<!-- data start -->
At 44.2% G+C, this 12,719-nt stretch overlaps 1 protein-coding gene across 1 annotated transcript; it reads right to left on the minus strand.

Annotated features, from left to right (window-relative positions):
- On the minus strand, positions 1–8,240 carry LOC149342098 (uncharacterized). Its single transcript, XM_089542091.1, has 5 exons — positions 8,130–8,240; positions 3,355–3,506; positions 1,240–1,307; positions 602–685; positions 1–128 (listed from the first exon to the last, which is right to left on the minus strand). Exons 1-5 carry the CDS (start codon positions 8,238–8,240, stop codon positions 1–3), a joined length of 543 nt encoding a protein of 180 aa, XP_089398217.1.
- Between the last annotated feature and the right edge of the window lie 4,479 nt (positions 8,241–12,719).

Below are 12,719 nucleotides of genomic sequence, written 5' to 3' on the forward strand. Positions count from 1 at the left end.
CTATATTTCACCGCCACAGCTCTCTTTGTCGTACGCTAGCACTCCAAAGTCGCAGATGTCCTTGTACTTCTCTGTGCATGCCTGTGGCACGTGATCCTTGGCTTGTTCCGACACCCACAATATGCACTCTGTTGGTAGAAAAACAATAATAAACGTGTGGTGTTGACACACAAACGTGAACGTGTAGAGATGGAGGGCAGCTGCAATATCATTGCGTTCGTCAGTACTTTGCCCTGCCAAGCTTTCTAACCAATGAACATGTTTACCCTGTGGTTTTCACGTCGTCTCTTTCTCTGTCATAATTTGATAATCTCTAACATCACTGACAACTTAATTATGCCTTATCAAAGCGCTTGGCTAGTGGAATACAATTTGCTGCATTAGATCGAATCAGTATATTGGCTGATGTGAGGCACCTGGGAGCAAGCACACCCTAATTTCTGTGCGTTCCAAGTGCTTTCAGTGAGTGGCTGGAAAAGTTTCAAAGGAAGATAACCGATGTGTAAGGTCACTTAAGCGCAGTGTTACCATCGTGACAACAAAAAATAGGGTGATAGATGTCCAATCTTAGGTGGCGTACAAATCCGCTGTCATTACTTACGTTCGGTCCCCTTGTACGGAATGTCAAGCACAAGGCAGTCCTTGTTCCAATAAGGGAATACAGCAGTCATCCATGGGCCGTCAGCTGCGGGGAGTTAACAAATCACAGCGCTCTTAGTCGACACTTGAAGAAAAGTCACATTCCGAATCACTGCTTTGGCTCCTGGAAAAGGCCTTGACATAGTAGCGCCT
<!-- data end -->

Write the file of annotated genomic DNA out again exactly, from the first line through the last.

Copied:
At 44.2% G+C, this 12,719-nt stretch overlaps 1 protein-coding gene across 1 annotated transcript; it reads right to left on the minus strand.

Annotated features, from left to right (window-relative positions):
- On the minus strand, positions 1–8,240 carry LOC149342098 (uncharacterized). Its single transcript, XM_089542091.1, has 5 exons — positions 8,130–8,240; positions 3,355–3,506; positions 1,240–1,307; positions 602–685; positions 1–128 (listed from the first exon to the last, which is right to left on the minus strand). Exons 1-5 carry the CDS (start codon positions 8,238–8,240, stop codon positions 1–3), a joined length of 543 nt encoding a protein of 180 aa, XP_089398217.1.
- Between the last annotated feature and the right edge of the window lie 4,479 nt (positions 8,241–12,719).

Below are 12,719 nucleotides of genomic sequence, written 5' to 3' on the forward strand. Positions count from 1 at the left end.
CTATATTTCACCGCCACAGCTCTCTTTGTCGTACGCTAGCACTCCAAAGTCGCAGATGTCCTTGTACTTCTCTGTGCATGCCTGTGGCACGTGATCCTTGGCTTGTTCCGACACCCACAATATGCACTCTGTTGGTAGAAAAACAATAATAAACGTGTGGTGTTGACACACAAACGTGAACGTGTAGAGATGGAGGGCAGCTGCAATATCATTGCGTTCGTCAGTACTTTGCCCTGCCAAGCTTTCTAACCAATGAACATGTTTACCCTGTGGTTTTCACGTCGTCTCTTTCTCTGTCATAATTTGATAATCTCTAACATCACTGACAACTTAATTATGCCTTATCAAAGCGCTTGGCTAGTGGAATACAATTTGCTGCATTAGATCGAATCAGTATATTGGCTGATGTGAGGCACCTGGGAGCAAGCACACCCTAATTTCTGTGCGTTCCAAGTGCTTTCAGTGAGTGGCTGGAAAAGTTTCAAAGGAAGATAACCGATGTGTAAGGTCACTTAAGCGCAGTGTTACCATCGTGACAACAAAAAATAGGGTGATAGATGTCCAATCTTAGGTGGCGTACAAATCCGCTGTCATTACTTACGTTCGGTCCCCTTGTACGGAATGTCAAGCACAAGGCAGTCCTTGTTCCAATAAGGGAATACAGCAGTCATCCATGGGCCGTCAGCTGCGGGGAGTTAACAAATCACAGCGCTCTTAGTCGACACTTGAAGAAAAGTCACATTCCGAATCACTGCTTTGGCTCCTGGAAAAGGCCTTGACATAGTAGCGCCT